We also included 78 samples from DBBR controls and 200 from healthy volunteers obtained from Innovation Research (https://www.innov-research.com/), as well as samples from I.V. Davydovsky Clinical City Hospital (Moscow Department of Healthcare, Moscow, Russia collected September 2021–April 2022. The study was approved by the Moscow City Ethics Committee of the Research Institute of the Organization of Health and Healthcare Management (protocol #LABS022021) and performed according to the Helsinki Declaration. These included samples from healthy volunteers (N = 74), patients with non-cancer with recent myocardial infarction (MI; N = 37) and patients with pulmonary diseases, chronic obstructive pulmonary disease and/or pneumonia (COPD/PN; N = 33). A total non-cancer dataset consists of 352 serum samples; among them: female N = 194, male N = 158 with the age ranging between 20 and 89 years old.
Systemic lupus erythematosus (SLE) patient samples were utilized from a repository generated in a previous study (37) under a protocol approved by the Institutional Review Committee of Yale University (New Haven, CT; HIC #0303025105). All enrolled patients with SLE were diagnosed according to American College of Rheumatology 1997 criteria. Plasma samples were obtained after processing peripheral blood from sodium-heparin–coated tubes and stored as aliquots at –80°C.
Recombinant L1 Antigens
The protein-coding DNA sequence corresponding to human L1 ORF1p described in Uniport Entry Q9UN81 (LORF1_HUMAN) was custom synthesized with codon optimization for expression in Escherichia coli (GenScript Biotech; see the protocol for L1 ORF1p expression and purification in Supplementary Data).
The protein-coding DNA sequence corresponding to fragment 367-771 of human L1 ORF2p described in Uniport Entry O00370 (LORF2_HUMAN); or as human NAG13 protein (GenBank ID: AAG27485.1) was custom synthesized with codon optimization for expression in E. coli (GenScript Biotech). Cloning and expression of 367-771 fragment (413 aa; 47.6 kDa) of human L1 ORF2p was performed according to the same protocol as described above for human ORF1p, with exception of using the size exclusion chromatography (SEC) as final purification step after immobilized metal ion affinity chromatography (IMAC) purification/refolding. HiLoad 16/600 Superdex-200 FPLC column (GE Healthcare) was equilibrated with 50 mmol/L Tris-HCl, pH 8.5; 2 mol/L Urea; 0.5 mol/L NaCl; 0.15% Brij35; 2.5 mmol/L DTT. SEC-eluted samples were subject to buffer exchange on Fast-Desalt FPLC column HiPrep 26/10 (GE Healthcare) in 50 mmol/L Tris-HCl, pH 8.0; 0.3 mol/L NaCl; 0.5 mmol/L DTT; 0.05% Tween80; 5% Glycerol, flash frozen and stored at −80°С.
Seventeen overlapping 25-mer ORF1p-derived peptides (Supplementary Table S1) containing cysteine were custom synthesized at GenScript and consequently conjugated with BSA (Sigma) through Sulfo-SMCC (Thermo Fisher Scientific) according to protocol at fishersci.com “SMCC and Sulfo-SMCC User Guide” (Pub. No. MAN0011295 C.0).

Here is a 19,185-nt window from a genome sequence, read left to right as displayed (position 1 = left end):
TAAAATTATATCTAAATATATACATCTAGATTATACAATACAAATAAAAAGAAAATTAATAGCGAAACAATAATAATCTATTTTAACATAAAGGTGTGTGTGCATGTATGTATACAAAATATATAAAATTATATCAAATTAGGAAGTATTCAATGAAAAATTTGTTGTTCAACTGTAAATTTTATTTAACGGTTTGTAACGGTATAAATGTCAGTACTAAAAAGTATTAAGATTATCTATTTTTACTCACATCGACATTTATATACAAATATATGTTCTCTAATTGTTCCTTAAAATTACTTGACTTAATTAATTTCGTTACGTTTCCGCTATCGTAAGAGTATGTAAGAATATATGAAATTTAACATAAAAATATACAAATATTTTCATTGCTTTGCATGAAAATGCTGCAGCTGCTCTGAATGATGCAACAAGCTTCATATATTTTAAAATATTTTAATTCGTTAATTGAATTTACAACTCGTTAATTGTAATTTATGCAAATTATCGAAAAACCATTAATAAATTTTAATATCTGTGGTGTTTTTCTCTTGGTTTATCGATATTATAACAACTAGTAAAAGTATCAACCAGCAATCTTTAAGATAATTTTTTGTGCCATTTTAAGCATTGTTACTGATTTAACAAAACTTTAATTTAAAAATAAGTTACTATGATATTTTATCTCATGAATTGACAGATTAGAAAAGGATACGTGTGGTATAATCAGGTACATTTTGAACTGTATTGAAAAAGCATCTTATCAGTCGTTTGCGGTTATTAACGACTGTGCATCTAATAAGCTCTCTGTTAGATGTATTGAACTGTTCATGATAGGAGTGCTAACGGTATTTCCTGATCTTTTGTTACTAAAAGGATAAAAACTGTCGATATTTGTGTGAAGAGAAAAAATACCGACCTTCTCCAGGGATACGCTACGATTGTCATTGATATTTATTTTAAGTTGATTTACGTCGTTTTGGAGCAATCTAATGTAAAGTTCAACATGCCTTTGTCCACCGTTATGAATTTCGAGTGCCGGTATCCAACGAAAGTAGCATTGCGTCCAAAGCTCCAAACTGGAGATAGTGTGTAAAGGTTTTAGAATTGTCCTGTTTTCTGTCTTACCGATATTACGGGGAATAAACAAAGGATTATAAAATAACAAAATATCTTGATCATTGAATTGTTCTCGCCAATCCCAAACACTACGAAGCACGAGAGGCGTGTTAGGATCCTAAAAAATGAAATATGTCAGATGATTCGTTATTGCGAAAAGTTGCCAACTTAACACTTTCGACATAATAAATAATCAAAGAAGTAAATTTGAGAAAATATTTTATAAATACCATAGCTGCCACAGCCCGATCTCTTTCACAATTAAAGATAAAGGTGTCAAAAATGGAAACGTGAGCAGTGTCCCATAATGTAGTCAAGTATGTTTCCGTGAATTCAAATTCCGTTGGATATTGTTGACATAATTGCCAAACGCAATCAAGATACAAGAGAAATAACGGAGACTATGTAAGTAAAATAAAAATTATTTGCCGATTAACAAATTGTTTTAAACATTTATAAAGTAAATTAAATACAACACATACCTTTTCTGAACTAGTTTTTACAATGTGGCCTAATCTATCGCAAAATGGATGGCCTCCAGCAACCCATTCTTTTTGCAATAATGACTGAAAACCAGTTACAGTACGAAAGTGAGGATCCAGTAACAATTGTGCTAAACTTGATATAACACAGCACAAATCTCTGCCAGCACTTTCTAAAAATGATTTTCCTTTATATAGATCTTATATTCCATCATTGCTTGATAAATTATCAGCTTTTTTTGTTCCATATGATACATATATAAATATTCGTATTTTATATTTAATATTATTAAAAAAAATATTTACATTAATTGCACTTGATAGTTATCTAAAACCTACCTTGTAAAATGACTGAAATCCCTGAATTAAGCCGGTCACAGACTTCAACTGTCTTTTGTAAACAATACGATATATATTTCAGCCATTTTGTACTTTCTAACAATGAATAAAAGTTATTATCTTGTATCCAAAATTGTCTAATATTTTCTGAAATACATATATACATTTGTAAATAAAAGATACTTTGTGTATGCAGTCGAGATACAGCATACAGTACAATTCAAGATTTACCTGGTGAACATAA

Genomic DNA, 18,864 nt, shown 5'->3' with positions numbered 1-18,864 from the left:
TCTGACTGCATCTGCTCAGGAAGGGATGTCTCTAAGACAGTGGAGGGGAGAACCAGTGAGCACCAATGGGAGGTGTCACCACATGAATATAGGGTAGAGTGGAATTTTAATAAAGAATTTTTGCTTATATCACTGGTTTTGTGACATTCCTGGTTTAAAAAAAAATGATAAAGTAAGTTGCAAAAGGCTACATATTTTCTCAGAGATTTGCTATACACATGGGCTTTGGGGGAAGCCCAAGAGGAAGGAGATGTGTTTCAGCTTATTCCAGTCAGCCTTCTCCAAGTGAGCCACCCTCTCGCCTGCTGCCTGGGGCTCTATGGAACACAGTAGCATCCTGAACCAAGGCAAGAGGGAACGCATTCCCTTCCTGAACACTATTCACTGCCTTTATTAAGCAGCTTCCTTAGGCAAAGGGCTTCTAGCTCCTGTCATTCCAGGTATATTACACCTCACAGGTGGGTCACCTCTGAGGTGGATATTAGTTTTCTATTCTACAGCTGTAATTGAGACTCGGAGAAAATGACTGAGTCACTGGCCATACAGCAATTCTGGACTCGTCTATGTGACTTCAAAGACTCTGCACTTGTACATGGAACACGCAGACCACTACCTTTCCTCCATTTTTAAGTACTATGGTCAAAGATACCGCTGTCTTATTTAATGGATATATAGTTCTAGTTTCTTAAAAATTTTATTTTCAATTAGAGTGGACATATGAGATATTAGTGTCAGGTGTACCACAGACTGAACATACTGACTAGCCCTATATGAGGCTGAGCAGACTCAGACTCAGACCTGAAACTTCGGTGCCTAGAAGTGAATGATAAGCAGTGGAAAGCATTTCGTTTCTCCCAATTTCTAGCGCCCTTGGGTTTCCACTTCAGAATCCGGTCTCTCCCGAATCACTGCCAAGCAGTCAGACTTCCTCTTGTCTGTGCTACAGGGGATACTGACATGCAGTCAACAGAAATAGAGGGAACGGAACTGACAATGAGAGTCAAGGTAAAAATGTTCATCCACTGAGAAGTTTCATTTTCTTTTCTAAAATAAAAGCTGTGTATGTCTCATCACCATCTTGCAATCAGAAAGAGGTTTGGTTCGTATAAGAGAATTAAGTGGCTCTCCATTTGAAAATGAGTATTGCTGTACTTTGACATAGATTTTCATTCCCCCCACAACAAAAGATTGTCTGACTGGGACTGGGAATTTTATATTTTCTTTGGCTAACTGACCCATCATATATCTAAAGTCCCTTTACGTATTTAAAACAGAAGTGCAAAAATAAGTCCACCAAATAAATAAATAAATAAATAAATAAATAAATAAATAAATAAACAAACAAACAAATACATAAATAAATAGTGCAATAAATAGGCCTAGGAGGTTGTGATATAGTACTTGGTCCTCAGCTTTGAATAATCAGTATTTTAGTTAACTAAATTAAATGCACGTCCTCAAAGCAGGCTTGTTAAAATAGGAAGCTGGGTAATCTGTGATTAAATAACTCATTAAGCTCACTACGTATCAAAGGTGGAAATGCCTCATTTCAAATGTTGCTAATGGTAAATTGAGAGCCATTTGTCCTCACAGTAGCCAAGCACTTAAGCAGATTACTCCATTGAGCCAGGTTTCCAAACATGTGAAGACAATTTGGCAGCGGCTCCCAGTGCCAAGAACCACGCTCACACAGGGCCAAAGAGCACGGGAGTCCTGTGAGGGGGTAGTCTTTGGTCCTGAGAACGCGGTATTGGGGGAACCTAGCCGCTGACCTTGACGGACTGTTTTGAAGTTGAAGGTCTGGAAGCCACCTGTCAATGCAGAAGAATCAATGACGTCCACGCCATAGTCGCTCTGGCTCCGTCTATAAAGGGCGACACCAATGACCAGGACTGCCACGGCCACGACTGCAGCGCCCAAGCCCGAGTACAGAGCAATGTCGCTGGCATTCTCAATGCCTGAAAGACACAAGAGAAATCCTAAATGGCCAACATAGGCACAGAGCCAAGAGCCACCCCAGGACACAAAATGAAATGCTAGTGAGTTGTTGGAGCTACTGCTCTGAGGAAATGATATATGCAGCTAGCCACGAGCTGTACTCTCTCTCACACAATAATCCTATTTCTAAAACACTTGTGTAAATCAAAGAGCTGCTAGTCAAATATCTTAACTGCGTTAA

Anti-ORF1p and Anti-ORF2p Immunoassays
The anti-ORF1p and anti-ORF2p assays are designed to detect anti-ORF1p or anti-ORF2p antibodies using an indirect ELISA method performed in plates coated with ORF1p or a fragment of ORF2p proteins encoded by an L1 retroelement capable of expression in humans. The titers of anti–ORF1p-reactive IgG antibodies in human serum were measured in assay plates coated with a full-length ORF1p protein as antigen; the titers of anti–ORF2p-reactive IgG antibodies in human serum were measured in assay plates coated with a RT domain (amino acids residues 367-771) as antigen (see the immunoassays protocol in Supplementary Data).
Anti-p53 and Anti-ORF1p Peptide Antibody ELISA
Recombinant Human Tumor Protein p53 (RayBiotech, Code 230-00639-10) was diluted to 1 µg/mL in a 2 mol/L urea/PBS coating buffer; or each of 17 ORF1p 25-mer peptides conjugated with BSA were diluted to 2 µg/mL in PBS coating buffer and added to Black MaxiSorp 96-well assay plates (50 µL/well). The protocols for antibody detection for p53 and ORF1p peptides are provided in Supplementary Data.
Sandwich ELISA for Detection Human ORF1p and ORF2p
Affinity purified rabbit anti-L1 [anti-ORF1p or anti-ORF2p (RT fragment)] polyclonal antibodies were ordered from GenScript (Custom Polyclonal Antibody Production Service). Rabbits were immunized for 7 weeks with human ORF1p protein or human ORF2p peptides. Sera were collected and purified after final immunization using antigen affinity chromatography for ORF1p and protein A affinity chromatography for ORF2p.
Anti-ORF1p mouse polyclonal sera were obtained in our laboratory by conventional immunization procedure with human recombinant ORF1p protein; anti-ORF2p rat affinity purified polyclonal antibodies were obtained from ProSci AbServices after rats’ immunization with human ORF2p protein (RT fragment).
A total of 50 µL of affinity purified rabbit anti-hORF1p or anti-ORF2p polyclonal antibody immobilized on Black MaxiSorp 96-well assay overnight at 4°C. After washing and blocking with Assay Buffer, the plates were incubated sequentially with serum samples and detection antibodies: anti-ORF1p mouse or anti-ORF2p rat Abs (1:500 in casein assay buffer, 50 µL/well). After washing, goat anti-mouse IgG+IgM+IgA (heavy and light chain) or anti-rat IgG horseradish peroxidase–conjugate in dilution 1:1,000 in Assay buffer (50 µL/well) was added and incubated for 1 hour at room temperature, following washing and addition of QuantaBlu fluorogenic peroxidase substrate (Thermo Fisher Scientific) for 15 minutes at room temperature. Fluorescence was measured at an excitation wavelength of 320 nm and an emission wavelength of 420 nm using a plate reader (Tecan Infinite M1000 Pro).